Ofunato, Japan (AFP) April 4, 2011
Emergency crew at Japan's tsunami-hit nuclear plant used a colour dye Monday to trace the source of a radioactive leak as lower business confidence signalled the disaster's economic impact.
While round-the-clock work continued to prevent a wider catastrophe at the Fukushima Daiichi plant, Tokyo's officials at UN climate talks reportedly suggested Japan may have to back off ambitious targets to cut carbon emissions.
Tokyo Electric Power Co (TEPCO), owner of the troubled nuclear site, has been struggling to regain control since a 9.0-magnitude earthquake and ensuing tsunami on March 11 knocked out its cooling systems, leading fuel rods to overheat and threatening a meltdown.
An immediate concern is a radioactive leak into the ocean through a cracked concrete pit, which has continued despite efforts to stem the flow in a pipe upstream with a polymer capable of absorbing 50 times its own volume in water.
"There is no significant change in the amount of water leaking. We haven't achieved the original goal of stopping the water," said a spokesman for TEPCO, Japan's largest power provider.
TEPCO workers started pouring white powder into a tunnel from reactor number two, to ascertain if it is the origin of the contaminant leaking out into the Pacific Ocean, where high iodine-131 levels have been detected.
If the polymer fails to plug the leak, "we will consider solidifying the soil around the pit to prevent water from seeping through," a TEPCO official told a briefing, adding that chemicals might be employed to achieve that.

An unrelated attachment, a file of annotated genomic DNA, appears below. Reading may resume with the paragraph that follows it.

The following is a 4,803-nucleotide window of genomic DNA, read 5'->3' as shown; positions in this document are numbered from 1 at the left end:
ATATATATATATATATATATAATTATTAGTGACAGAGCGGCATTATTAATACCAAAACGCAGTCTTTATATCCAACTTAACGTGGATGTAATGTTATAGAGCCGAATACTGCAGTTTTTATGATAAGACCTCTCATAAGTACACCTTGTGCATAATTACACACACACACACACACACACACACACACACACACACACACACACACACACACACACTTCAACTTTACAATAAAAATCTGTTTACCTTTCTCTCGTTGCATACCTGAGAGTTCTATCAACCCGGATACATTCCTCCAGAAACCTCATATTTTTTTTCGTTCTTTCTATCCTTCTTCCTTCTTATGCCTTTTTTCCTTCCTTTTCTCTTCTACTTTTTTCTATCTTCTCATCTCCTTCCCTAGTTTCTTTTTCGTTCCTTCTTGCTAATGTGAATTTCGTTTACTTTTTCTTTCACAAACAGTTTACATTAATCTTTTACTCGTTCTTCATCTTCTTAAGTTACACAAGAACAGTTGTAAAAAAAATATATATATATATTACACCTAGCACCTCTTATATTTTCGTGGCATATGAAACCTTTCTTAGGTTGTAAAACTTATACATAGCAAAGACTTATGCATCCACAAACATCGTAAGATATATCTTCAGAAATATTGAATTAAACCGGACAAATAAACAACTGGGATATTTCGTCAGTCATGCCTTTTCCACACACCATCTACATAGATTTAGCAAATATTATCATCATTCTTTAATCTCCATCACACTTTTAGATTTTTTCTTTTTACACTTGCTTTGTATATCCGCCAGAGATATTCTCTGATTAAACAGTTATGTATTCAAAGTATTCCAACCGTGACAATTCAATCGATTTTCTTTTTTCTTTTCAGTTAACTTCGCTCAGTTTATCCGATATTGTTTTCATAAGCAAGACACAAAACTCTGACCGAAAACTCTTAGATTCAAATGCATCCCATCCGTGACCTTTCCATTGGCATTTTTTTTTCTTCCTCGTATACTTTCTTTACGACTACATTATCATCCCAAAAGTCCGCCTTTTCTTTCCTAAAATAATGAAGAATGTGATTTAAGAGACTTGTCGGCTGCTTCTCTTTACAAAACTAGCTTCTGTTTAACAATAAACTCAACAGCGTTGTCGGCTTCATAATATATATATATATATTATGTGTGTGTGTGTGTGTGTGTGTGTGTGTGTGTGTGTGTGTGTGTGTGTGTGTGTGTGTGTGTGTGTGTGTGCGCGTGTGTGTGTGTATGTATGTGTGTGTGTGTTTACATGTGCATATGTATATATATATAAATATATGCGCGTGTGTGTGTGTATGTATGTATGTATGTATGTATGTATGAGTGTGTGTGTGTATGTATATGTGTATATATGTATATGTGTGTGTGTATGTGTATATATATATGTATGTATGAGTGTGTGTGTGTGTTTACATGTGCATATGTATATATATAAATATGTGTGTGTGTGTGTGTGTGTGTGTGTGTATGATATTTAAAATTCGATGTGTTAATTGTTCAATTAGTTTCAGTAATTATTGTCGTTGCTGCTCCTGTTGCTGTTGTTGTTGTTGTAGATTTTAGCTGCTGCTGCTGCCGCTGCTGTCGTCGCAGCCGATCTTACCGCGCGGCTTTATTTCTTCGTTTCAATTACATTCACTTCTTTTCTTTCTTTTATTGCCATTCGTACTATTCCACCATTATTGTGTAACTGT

Since the quake struck more than three weeks ago, throwing Japan into its worst post-war calamity, fears have mounted over the impact on the world's third-largest economy, and a survey Monday suggested the hurt could be massive.
The Bank of Japan said in its Tankan survey that Japanese business confidence is set to plunge in the months ahead.
The central bank's re-release of a quarterly survey from Friday showed the breakdown in the replies it received before and after the disasters.
Friday's report showed business sentiment among large manufacturers improving to "six" in March from "five" in December, but it was predicted to fall to "minus two" in the April-June period.
One of the big question marks is how the Japanese economy will be affected by a looming power shortage, triggered when the quake and tsunami knocked out a sizable portion of the nation's electricity-generating capacity.
The Nikkei business daily reported Monday that the government is considering loosening labour, competition and environmental regulations to promote energy saving this summer.
For example, the government may allow lowered air conditioning at offices, stores, and other public spaces, offering exemptions from a law requiring that room temperatures be kept below 28 degrees Celsius (82 degrees Fahrenheit).
The disaster could also require a more fundamental rethink of energy and climate policies in Japan, local media said.
The nuclear accident will likely force Japan to review its ambitious target of reducing CO2 emissions by 25 percent by 2020 against the 1990 level, according to the reports.
The target is subject to a review, Hideki Minamikawa, vice minister at the Japanese Environment Ministry, told Japanese media in Bangkok on the sidelines of UN talks on climate change.